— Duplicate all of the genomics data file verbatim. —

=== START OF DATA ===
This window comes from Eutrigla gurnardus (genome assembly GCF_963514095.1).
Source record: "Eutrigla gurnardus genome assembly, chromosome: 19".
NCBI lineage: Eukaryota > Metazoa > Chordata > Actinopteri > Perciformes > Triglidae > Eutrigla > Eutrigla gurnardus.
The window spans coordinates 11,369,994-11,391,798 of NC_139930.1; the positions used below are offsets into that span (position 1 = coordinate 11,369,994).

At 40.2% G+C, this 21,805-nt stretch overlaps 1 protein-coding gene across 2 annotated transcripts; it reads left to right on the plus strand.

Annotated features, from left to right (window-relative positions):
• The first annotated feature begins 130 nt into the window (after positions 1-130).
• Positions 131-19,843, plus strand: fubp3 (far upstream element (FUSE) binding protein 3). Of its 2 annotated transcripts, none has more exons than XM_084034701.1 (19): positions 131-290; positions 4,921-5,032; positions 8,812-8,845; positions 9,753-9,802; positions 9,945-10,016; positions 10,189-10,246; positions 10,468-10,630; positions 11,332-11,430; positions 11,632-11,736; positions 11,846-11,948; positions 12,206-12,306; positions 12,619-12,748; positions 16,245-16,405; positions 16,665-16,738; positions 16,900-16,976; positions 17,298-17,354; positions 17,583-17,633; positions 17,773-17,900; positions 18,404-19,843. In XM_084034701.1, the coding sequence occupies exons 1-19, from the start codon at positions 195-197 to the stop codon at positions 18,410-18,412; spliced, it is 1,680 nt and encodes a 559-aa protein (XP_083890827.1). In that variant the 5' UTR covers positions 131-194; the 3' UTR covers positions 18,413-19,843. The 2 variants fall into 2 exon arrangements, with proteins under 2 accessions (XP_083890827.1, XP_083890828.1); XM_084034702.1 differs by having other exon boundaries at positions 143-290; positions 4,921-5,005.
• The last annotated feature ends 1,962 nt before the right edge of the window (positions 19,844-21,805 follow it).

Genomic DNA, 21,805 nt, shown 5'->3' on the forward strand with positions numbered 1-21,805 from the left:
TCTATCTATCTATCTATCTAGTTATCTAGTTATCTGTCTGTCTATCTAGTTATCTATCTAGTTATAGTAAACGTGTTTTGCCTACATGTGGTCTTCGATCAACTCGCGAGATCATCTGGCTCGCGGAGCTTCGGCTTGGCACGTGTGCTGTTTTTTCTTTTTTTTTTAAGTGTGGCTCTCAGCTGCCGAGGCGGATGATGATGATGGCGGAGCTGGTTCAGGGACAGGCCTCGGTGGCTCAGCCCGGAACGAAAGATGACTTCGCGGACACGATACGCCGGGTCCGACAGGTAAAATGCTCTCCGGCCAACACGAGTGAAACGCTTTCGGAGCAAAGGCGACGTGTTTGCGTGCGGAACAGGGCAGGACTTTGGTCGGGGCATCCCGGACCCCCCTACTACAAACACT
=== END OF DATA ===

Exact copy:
This window comes from Eutrigla gurnardus (genome assembly GCF_963514095.1).
Source record: "Eutrigla gurnardus genome assembly, chromosome: 19".
NCBI lineage: Eukaryota > Metazoa > Chordata > Actinopteri > Perciformes > Triglidae > Eutrigla > Eutrigla gurnardus.
The window spans coordinates 11,369,994-11,391,798 of NC_139930.1; the positions used below are offsets into that span (position 1 = coordinate 11,369,994).

At 40.2% G+C, this 21,805-nt stretch overlaps 1 protein-coding gene across 2 annotated transcripts; it reads left to right on the plus strand.

Annotated features, from left to right (window-relative positions):
• The first annotated feature begins 130 nt into the window (after positions 1-130).
• Positions 131-19,843, plus strand: fubp3 (far upstream element (FUSE) binding protein 3). Of its 2 annotated transcripts, none has more exons than XM_084034701.1 (19): positions 131-290; positions 4,921-5,032; positions 8,812-8,845; positions 9,753-9,802; positions 9,945-10,016; positions 10,189-10,246; positions 10,468-10,630; positions 11,332-11,430; positions 11,632-11,736; positions 11,846-11,948; positions 12,206-12,306; positions 12,619-12,748; positions 16,245-16,405; positions 16,665-16,738; positions 16,900-16,976; positions 17,298-17,354; positions 17,583-17,633; positions 17,773-17,900; positions 18,404-19,843. In XM_084034701.1, the coding sequence occupies exons 1-19, from the start codon at positions 195-197 to the stop codon at positions 18,410-18,412; spliced, it is 1,680 nt and encodes a 559-aa protein (XP_083890827.1). In that variant the 5' UTR covers positions 131-194; the 3' UTR covers positions 18,413-19,843. The 2 variants fall into 2 exon arrangements, with proteins under 2 accessions (XP_083890827.1, XP_083890828.1); XM_084034702.1 differs by having other exon boundaries at positions 143-290; positions 4,921-5,005.
• The last annotated feature ends 1,962 nt before the right edge of the window (positions 19,844-21,805 follow it).

Genomic DNA, 21,805 nt, shown 5'->3' on the forward strand with positions numbered 1-21,805 from the left:
TCTATCTATCTATCTATCTAGTTATCTAGTTATCTGTCTGTCTATCTAGTTATCTATCTAGTTATAGTAAACGTGTTTTGCCTACATGTGGTCTTCGATCAACTCGCGAGATCATCTGGCTCGCGGAGCTTCGGCTTGGCACGTGTGCTGTTTTTTCTTTTTTTTTTAAGTGTGGCTCTCAGCTGCCGAGGCGGATGATGATGATGGCGGAGCTGGTTCAGGGACAGGCCTCGGTGGCTCAGCCCGGAACGAAAGATGACTTCGCGGACACGATACGCCGGGTCCGACAGGTAAAATGCTCTCCGGCCAACACGAGTGAAACGCTTTCGGAGCAAAGGCGACGTGTTTGCGTGCGGAACAGGGCAGGACTTTGGTCGGGGCATCCCGGACCCCCCTACTACAAACACT